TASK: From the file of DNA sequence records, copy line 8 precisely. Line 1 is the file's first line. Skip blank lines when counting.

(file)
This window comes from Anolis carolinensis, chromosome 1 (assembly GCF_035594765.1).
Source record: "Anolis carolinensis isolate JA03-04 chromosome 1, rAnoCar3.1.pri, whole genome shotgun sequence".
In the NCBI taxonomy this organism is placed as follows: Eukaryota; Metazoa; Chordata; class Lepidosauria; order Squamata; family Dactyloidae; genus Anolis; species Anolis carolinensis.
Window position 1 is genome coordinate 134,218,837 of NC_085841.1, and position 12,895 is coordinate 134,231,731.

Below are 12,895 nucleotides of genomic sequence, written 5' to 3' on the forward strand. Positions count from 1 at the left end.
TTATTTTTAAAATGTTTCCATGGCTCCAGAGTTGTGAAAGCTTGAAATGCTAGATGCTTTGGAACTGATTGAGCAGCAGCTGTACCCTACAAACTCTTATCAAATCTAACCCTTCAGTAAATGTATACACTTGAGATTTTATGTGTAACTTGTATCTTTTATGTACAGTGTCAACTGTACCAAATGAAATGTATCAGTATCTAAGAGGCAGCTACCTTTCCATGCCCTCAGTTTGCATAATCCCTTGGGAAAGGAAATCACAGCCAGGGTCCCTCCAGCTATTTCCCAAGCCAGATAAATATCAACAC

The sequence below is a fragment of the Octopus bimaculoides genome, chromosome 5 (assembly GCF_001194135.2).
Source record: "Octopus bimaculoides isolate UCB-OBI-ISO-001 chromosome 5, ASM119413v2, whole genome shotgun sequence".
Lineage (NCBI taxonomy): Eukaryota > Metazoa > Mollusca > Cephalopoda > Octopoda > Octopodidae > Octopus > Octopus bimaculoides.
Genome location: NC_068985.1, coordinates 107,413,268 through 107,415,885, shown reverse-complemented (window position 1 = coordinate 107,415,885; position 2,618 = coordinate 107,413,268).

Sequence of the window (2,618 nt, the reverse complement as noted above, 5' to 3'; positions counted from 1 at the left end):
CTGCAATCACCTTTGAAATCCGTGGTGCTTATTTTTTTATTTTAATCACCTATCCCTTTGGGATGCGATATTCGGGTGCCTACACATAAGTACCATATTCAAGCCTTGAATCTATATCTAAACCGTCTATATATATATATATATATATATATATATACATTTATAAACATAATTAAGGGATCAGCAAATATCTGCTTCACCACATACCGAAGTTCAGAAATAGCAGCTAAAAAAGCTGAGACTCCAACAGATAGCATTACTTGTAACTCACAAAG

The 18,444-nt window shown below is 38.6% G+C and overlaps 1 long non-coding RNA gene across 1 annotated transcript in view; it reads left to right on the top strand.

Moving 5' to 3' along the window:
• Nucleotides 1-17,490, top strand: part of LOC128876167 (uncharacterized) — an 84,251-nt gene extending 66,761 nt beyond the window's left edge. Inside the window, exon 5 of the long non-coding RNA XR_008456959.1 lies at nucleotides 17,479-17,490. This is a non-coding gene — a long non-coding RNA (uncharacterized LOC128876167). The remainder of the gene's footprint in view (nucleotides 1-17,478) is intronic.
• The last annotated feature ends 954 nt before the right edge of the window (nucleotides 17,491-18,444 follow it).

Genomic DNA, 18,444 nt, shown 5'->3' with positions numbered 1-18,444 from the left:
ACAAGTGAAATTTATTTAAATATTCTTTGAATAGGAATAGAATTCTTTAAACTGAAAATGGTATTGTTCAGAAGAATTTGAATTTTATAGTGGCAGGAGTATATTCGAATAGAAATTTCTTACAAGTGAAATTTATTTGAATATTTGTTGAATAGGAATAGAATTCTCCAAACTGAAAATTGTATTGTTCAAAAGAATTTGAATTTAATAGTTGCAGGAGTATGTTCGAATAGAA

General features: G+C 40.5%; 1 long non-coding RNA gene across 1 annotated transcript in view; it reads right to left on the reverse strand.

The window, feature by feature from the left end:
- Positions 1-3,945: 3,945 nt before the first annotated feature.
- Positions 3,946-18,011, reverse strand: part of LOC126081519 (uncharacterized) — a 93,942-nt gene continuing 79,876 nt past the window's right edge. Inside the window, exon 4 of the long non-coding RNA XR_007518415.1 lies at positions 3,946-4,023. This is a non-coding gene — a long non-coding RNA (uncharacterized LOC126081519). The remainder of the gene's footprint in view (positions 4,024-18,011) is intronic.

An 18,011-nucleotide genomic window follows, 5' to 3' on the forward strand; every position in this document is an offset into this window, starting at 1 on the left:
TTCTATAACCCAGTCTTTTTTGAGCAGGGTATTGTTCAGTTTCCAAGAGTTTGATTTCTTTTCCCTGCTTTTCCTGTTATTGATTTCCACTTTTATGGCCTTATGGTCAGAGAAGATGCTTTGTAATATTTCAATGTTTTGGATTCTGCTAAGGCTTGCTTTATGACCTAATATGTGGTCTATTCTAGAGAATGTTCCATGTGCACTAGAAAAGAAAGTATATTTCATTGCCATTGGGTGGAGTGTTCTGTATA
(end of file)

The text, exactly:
Source record: "Octopus bimaculoides isolate UCB-OBI-ISO-001 chromosome 5, ASM119413v2, whole genome shotgun sequence".